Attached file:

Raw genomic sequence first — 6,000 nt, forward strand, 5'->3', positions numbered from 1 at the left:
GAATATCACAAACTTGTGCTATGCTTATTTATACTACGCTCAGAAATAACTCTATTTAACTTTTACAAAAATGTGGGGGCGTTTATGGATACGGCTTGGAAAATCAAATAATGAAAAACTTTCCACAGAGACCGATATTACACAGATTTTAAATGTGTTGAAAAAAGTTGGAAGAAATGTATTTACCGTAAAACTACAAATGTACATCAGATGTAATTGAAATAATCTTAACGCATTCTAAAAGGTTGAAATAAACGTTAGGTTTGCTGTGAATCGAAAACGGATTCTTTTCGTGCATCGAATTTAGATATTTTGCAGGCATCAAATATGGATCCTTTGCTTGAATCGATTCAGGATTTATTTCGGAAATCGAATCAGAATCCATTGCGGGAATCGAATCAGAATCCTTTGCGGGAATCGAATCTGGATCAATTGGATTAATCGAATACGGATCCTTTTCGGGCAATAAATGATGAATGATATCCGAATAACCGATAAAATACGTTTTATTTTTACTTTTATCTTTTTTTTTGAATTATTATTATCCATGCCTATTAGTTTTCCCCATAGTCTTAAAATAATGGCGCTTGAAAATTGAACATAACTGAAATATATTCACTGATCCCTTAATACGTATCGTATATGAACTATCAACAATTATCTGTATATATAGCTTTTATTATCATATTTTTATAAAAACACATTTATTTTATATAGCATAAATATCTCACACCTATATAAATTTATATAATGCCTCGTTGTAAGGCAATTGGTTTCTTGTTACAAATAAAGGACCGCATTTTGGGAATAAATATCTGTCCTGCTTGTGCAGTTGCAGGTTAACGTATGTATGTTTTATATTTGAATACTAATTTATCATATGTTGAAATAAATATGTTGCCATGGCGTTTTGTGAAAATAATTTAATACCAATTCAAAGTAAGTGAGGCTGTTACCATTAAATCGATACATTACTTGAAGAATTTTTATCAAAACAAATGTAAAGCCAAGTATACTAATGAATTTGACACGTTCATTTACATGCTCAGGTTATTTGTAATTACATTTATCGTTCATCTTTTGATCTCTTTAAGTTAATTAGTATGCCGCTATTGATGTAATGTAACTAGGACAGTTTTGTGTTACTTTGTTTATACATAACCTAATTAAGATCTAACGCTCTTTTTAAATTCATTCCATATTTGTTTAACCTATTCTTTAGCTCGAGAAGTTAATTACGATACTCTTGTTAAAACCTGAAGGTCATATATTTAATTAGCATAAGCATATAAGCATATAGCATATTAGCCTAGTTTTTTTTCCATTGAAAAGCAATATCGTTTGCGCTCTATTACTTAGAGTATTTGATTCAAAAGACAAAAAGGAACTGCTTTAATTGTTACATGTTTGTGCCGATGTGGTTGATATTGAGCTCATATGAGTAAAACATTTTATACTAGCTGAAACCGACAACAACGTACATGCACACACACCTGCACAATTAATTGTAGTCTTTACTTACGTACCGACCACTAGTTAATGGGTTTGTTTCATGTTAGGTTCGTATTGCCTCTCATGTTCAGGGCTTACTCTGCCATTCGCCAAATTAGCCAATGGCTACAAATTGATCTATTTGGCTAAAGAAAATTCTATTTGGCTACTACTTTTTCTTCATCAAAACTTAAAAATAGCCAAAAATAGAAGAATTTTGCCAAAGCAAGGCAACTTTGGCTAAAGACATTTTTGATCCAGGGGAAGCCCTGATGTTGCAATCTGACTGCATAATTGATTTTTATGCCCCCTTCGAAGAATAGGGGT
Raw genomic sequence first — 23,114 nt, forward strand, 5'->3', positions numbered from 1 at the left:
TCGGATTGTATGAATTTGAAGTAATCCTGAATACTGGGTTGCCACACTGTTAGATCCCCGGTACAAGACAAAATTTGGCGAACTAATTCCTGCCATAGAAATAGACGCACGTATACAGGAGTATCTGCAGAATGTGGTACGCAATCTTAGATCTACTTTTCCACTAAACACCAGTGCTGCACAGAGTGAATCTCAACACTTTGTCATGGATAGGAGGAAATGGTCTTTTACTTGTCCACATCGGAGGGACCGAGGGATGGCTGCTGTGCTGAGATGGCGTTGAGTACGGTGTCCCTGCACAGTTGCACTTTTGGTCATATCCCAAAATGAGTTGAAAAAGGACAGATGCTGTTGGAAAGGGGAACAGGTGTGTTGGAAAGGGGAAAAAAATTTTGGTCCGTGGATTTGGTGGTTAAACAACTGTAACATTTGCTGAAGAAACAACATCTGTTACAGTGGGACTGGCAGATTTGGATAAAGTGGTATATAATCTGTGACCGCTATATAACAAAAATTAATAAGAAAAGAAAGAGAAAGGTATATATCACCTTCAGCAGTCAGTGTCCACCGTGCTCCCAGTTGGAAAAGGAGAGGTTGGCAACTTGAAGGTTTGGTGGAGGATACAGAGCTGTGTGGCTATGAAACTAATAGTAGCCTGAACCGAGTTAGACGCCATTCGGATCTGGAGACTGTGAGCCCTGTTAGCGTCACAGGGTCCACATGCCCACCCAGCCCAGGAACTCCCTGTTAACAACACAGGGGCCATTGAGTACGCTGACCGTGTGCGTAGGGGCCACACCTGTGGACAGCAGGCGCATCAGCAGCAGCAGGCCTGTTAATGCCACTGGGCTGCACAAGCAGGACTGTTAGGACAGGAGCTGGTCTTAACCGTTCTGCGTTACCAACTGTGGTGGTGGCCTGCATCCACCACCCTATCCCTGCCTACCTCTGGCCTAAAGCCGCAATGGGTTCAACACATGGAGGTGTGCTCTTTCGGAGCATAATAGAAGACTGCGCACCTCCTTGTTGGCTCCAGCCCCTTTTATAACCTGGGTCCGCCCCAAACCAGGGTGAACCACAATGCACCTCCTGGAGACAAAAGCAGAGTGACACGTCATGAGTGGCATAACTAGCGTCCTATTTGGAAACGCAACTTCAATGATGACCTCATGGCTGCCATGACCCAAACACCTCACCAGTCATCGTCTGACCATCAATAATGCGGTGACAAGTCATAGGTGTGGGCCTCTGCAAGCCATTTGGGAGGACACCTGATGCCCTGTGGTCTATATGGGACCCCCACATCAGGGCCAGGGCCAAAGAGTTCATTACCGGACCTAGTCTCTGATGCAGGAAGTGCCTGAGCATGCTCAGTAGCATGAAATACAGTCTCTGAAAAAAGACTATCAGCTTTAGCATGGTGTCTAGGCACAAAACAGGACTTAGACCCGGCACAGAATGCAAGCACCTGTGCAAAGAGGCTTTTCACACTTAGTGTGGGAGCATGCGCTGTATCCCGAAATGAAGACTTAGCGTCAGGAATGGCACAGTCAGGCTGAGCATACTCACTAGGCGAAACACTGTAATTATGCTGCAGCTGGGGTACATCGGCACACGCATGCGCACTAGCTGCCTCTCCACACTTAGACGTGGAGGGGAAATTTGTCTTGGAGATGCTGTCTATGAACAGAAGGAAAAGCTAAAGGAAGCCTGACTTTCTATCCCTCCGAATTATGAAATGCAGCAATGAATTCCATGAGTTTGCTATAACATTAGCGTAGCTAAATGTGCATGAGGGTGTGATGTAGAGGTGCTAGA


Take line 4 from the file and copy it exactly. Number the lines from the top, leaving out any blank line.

TCGGATTGTATGAATTTGAAGTAATCCTGAATACTGGGTTGCCACACTGTTAGATCCCCGGTACAAGACAAAATTTGGCGAACTAATTCCTGCCATAGAAATAGACGCACGTATACAGGAGTATCTGCAGAATGTGGTACGCAATCTTAGATCTACTTTTCCACTAAACACCAGTGCTGCACAGAGTGAATCTCAACACTTTGTCATGGATAGGAGGAAATGGTCTTTTACTTGTCCACATCGGAGGGACCGAGGGATGGCTGCTGTGCTGAGATGGCGTTGAGTACGGTGTCCCTGCACAGTTGCACTTTTGGTCATATCCCAAAATGAGTTGAAAAAGGACAGATGCTGTTGGAAAGGGGAACAGGTGTGTTGGAAAGGGGAAAAAAATTTTGGTCCGTGGATTTGGTGGTTAAACAACTGTAACATTTGCTGAAGAAACAACATCTGTTACAGTGGGACTGGCAGATTTGGATAAAGTGGTATATAATCTGTGACCGCTATATAACAAAAATTAATAAGAAAAGAAAGAGAAAGGTATATATCACCTTCAGCAGTCAGTGTCCACCGTGCTCCCAGTTGGAAAAGGAGAGGTTGGCAACTTGAAGGTTTGGTGGAGGATACAGAGCTGTGTGGCTATGAAACTAATAGTAGCCTGAACCGAGTTAGACGCCATTCGGATCTGGAGACTGTGAGCCCTGTTAGCGTCACAGGGTCCACATGCCCACCCAGCCCAGGAACTCCCTGTTAACAACACAGGGGCCATTGAGTACGCTGACCGTGTGCGTAGGGGCCACACCTGTGGACAGCAGGCGCATCAGCAGCAGCAGGCCTGTTAATGCCACTGGGCTGCACAAGCAGGACTGTTAGGACAGGAGCTGGTCTTAACCGTTCTGCGTTACCAACTGTGGTGGTGGCCTGCATCCACCACCCTATCCCTGCCTACCTCTGGCCTAAAGCCGCAATGGGTTCAACACATGGAGGTGTGCTCTTTCGGAGCATAATAGAAGACTGCGCACCTCCTTGTTGGCTCCAGCCCCTTTTATAACCTGGGTCCGCCCCAAACCAGGGTGAACCACAATGCACCTCCTGGAGACAAAAGCAGAGTGACACGTCATGAGTGGCATAACTAGCGTCCTATTTGGAAACGCAACTTCAATGATGACCTCATGGCTGCCATGACCCAAACACCTCACCAGTCATCGTCTGACCATCAATAATGCGGTGACAAGTCATAGGTGTGGGCCTCTGCAAGCCATTTGGGAGGACACCTGATGCCCTGTGGTCTATATGGGACCCCCACATCAGGGCCAGGGCCAAAGAGTTCATTACCGGACCTAGTCTCTGATGCAGGAAGTGCCTGAGCATGCTCAGTAGCATGAAATACAGTCTCTGAAAAAAGACTATCAGCTTTAGCATGGTGTCTAGGCACAAAACAGGACTTAGACCCGGCACAGAATGCAAGCACCTGTGCAAAGAGGCTTTTCACACTTAGTGTGGGAGCATGCGCTGTATCCCGAAATGAAGACTTAGCGTCAGGAATGGCACAGTCAGGCTGAGCATACTCACTAGGCGAAACACTGTAATTATGCTGCAGCTGGGGTACATCGGCACACGCATGCGCACTAGCTGCCTCTCCACACTTAGACGTGGAGGGGAAATTTGTCTTGGAGATGCTGTCTATGAACAGAAGGAAAAGCTAAAGGAAGCCTGACTTTCTATCCCTCCGAATTATGAAATGCAGCAATGAATTCCATGAGTTTGCTATAACATTAGCGTAGCTAAATGTGCATGAGGGTGTGATGTAGAGGTGCTAGA